NHS England consultation on items which should not be routinely prescribed in primary care
Set out in NHS England’s consultation document are proposed national guidance for CCGs on medicines which can be considered to be of low priority for NHS funding. The commissioning guidance, upon which NHS England are consulting, will be addressed to CCGs to support them to fulfil their duties around appropriate use of prescribing resources. This will need to be taken into account by CCGs in adopting or amending their own local guidance to their clinicians in primary care. The aim of this consultation is to provide you with information about the proposed national guidance and to seek your views about the proposals.
The survey for this consultation closed on 21st October 2017.
Background information from NHS England
Last year 1.1 billion prescription items were dispensed in primary care at a cost of £9.2billion. This cost coupled with finite resources means it is important that the NHS achieves the greatest value from the money that it spends. We know that across England there is significant variation in what is being prescribed and to whom. Often patients are receiving medicines which have been proven to be ineffective or in some cases dangerous, for which there are other more effective, safer and/or cheaper alternatives.
NHS England has partnered with NHS Clinical Commissioners to support Clinical Commissioning Groups (CCGs) in ensuring that they can use their prescribing resources effectively and deliver best patient outcomes from the medicines that their local population uses. CCGs asked for a nationally co-ordinated approach to the development of commissioning guidance in this area to ensure consistency and address unwarranted variation. The aim is that this will lead to a more equitable process for making decisions about guidance on medicines but CCGs will need to take individual decisions on implementation locally.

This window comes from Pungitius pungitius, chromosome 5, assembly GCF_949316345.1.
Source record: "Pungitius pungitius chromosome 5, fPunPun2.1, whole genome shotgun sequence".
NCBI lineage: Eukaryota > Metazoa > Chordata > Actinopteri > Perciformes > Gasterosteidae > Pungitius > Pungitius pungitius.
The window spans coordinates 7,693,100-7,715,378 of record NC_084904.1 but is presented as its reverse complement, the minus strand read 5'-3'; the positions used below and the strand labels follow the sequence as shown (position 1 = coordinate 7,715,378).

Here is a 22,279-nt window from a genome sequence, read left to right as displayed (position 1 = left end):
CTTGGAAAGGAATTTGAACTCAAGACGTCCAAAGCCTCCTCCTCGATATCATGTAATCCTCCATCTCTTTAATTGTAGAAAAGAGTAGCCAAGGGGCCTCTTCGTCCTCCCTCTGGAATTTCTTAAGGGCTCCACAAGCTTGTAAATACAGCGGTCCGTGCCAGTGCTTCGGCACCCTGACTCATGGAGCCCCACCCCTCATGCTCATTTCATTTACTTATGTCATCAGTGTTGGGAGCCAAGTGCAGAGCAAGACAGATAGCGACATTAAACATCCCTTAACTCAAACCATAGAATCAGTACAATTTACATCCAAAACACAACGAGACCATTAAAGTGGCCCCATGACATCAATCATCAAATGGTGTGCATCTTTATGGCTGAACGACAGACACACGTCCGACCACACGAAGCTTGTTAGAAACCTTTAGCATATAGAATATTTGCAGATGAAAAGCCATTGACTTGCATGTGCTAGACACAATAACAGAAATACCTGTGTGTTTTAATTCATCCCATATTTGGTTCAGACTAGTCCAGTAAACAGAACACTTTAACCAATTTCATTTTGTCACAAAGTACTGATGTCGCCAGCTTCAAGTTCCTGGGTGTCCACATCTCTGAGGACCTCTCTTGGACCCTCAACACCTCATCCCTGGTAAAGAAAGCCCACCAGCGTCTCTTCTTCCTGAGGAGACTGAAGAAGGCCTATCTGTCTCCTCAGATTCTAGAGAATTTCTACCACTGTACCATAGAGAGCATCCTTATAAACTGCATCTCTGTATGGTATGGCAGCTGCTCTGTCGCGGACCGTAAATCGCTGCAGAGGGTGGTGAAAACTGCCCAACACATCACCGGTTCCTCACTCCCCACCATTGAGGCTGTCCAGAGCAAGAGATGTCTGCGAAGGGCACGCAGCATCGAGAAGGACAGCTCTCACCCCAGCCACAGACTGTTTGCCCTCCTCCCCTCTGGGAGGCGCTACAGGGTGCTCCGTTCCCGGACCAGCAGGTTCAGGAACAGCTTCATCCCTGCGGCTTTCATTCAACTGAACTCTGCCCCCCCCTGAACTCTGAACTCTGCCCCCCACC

Prescription curbs to free up millions of pounds for frontline care
NHS England has agreed plans to recommend low value treatments no longer be provided on the NHS, which could save millions of pounds each year, GPs issued 1.1 billion prescription items at a cost of £9.2 billion in 2015/16. The vast majority were appropriate but some were for medicines, products or treatments that do not require a prescription and can be purchased over the counter at a much lower cost than the price paid by the NHS. The NHS could save around £190 million a year by cutting such prescriptions for minor, short-term conditions. NHS England will now press ahead with guidance to GPs and CCGs to remove ineffective, unsafe and low clinical value treatments, such as some dietary supplements herbal treatments and homeopathy.
NHS England Guidance
As a result of this consultation, NHS England has published guidance addressed to CCGs to support them to fulfill their duties around appropriate use of prescribing resources. To view the guidance, please visit: www.england.nhs.uk/publication/items-which-should-not-be-routinely-prescribed-in-primary-care-guidance-for-ccgs/